Texas lawmakers are pushing forward with legislation to limit voting access in the state.
On Thursday, the Texas Senate approved a bill to ban countywide voting on Election Day, a move aimed at tightening election laws in the red–leaning state.
Senate Bill 990, passed on a party–line vote, would require people to vote at their assigned precinct on Election Day rather than at countywide voting centers. The bill now moves to the House for consideration.
Republican Senator Bob Hall, who introduced the legislation, said the bill would boost election security and prevent people from voting at multiple locations. He argued that requiring people to vote in one location in their neighborhood would increase accessibility.
However, Democrats argued that the secretary of state had debunked all claims of voter fraud and that the bill would make it more difficult for people in sprawling counties to find a place to vote. State Senator Sarah Eckhardt said the majority of voters use countywide polling centers, as they allow people who commute to their jobs or who have lengthy workdays to vote anywhere in the county.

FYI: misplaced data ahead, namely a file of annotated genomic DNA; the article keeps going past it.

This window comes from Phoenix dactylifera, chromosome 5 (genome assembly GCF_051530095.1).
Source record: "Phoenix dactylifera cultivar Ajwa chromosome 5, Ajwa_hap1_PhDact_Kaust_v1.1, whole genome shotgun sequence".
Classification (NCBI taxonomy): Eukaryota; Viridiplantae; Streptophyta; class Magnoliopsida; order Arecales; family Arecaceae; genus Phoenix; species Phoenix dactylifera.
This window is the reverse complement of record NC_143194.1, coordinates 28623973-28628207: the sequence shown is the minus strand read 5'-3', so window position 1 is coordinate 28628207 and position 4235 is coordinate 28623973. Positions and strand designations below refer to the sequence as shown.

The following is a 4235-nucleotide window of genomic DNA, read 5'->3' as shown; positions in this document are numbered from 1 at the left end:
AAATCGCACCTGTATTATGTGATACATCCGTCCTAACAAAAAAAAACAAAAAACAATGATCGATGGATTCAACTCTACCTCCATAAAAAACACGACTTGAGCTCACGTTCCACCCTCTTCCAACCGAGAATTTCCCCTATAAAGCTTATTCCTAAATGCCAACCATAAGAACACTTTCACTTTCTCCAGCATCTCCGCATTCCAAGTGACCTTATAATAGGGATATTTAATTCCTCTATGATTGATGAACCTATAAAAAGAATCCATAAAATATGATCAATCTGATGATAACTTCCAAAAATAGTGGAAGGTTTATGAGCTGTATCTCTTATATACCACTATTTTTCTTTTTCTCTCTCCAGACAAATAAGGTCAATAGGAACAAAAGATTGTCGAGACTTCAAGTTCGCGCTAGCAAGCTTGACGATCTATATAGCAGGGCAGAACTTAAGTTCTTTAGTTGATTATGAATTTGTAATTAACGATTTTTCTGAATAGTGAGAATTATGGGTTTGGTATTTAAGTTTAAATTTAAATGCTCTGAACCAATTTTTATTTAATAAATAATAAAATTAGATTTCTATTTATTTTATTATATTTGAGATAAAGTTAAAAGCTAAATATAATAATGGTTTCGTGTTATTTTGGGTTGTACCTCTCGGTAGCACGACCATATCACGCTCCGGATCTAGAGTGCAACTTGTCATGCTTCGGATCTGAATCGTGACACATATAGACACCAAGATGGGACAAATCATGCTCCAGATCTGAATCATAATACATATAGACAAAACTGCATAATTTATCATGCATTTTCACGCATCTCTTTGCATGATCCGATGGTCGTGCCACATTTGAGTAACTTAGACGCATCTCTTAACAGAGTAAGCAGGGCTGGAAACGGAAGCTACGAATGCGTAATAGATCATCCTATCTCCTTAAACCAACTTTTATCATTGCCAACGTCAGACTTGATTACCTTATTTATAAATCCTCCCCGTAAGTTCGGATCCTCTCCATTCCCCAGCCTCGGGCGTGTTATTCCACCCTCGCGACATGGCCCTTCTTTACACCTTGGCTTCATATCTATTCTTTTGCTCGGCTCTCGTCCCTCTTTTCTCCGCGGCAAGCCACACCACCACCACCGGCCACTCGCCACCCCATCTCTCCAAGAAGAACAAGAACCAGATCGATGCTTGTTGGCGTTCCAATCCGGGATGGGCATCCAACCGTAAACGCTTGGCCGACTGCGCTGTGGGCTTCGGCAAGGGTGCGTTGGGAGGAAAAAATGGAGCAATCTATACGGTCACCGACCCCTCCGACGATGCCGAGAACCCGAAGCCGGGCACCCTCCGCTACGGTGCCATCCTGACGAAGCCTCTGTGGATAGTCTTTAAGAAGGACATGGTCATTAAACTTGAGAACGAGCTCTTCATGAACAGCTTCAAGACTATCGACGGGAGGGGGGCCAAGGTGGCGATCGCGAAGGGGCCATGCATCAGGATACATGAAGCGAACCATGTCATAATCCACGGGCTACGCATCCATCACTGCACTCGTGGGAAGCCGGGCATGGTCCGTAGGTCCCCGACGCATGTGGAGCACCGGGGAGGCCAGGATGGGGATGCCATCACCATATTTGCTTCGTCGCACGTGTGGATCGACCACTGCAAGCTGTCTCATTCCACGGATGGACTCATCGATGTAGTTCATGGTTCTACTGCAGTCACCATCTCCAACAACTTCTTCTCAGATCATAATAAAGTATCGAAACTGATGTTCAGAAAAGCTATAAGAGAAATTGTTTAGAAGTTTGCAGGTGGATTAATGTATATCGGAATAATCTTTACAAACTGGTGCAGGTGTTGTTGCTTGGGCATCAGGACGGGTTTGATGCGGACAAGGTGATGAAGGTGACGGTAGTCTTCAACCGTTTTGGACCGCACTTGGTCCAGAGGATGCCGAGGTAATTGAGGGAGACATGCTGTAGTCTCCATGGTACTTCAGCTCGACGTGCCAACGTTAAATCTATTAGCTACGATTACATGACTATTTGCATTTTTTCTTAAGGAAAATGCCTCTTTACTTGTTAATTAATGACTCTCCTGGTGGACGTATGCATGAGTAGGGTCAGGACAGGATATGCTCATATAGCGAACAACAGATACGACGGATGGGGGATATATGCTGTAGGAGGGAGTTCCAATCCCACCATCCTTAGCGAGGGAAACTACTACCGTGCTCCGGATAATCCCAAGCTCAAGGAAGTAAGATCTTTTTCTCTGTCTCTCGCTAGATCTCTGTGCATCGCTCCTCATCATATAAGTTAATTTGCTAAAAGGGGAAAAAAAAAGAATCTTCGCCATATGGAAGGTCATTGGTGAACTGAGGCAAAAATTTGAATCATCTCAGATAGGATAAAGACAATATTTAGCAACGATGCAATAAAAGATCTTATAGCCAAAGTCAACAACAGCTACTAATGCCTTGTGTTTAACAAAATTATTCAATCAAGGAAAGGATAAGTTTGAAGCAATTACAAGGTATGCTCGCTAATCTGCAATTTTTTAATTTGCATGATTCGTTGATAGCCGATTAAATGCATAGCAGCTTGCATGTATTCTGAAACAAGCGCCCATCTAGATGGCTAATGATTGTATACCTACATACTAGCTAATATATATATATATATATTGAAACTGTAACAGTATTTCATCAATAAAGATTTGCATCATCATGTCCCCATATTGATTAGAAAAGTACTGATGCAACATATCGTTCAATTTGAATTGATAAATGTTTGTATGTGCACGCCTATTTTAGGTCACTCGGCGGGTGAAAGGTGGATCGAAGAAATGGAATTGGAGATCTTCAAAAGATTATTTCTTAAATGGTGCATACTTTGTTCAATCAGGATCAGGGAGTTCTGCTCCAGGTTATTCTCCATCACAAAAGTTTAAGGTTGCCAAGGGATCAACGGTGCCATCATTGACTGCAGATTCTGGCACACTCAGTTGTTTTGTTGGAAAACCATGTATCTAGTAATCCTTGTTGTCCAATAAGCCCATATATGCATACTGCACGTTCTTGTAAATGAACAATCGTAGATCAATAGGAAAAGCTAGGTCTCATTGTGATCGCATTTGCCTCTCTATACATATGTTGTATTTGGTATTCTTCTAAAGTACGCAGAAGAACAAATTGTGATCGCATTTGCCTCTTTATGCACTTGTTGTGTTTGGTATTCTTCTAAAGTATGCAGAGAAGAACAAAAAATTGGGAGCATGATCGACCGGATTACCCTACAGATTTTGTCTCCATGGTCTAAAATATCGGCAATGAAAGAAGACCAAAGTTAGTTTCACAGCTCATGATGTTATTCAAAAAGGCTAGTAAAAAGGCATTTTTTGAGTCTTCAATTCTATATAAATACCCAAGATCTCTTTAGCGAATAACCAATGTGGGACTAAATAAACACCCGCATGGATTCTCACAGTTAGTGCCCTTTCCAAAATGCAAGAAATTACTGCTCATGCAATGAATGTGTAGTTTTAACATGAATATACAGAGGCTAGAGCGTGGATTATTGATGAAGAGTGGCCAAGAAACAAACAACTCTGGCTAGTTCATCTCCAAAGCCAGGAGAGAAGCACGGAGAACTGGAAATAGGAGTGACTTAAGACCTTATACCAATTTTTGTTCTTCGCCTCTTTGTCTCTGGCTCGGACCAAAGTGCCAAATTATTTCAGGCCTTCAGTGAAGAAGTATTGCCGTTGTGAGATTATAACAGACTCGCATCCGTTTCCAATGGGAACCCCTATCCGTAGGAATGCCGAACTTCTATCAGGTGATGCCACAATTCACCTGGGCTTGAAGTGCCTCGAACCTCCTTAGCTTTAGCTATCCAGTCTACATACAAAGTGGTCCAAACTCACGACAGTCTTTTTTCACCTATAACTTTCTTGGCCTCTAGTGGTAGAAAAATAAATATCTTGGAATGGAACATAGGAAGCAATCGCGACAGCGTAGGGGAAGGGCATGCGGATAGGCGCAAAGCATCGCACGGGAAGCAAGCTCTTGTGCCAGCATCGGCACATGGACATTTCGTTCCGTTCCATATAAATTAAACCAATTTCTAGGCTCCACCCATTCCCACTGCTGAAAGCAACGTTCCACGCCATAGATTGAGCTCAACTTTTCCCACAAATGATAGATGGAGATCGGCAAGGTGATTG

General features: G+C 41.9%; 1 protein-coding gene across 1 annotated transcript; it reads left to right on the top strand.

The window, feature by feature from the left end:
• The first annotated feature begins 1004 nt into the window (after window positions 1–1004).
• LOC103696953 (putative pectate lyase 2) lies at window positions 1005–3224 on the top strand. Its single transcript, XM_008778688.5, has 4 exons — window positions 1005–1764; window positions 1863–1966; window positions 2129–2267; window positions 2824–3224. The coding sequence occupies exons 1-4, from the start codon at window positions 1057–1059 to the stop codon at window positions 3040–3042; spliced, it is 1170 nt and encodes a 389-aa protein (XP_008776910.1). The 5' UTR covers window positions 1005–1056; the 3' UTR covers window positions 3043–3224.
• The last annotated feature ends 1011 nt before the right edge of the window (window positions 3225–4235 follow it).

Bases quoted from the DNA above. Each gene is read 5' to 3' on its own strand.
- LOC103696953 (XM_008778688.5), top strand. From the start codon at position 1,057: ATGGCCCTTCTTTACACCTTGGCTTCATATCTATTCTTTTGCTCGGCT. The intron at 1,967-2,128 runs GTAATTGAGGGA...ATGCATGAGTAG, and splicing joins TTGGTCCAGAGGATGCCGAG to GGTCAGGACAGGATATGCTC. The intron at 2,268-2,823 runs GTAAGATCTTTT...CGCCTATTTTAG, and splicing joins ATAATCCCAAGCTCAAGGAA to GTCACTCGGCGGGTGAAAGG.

Hall maintained that the bill was about security, not convenience, and suggested that people had used countywide voting sites to cast multiple ballots. He said the current system of election management made it “virtually impossible“ to audit votes.
The latest push to limit voting access in the state has sparked outrage among those who say a bill is a form of voter suppression. Advocates argue that the legislation places an undue burden on voters and restricts their ability to exercise their constitutional right to vote.
The bill‘s passage in the Senate has set off a wave of protests from voting rights activists, who are calling on the House to reject the bill. If the bill passes, it could have a significant impact on turnout in the upcoming elections.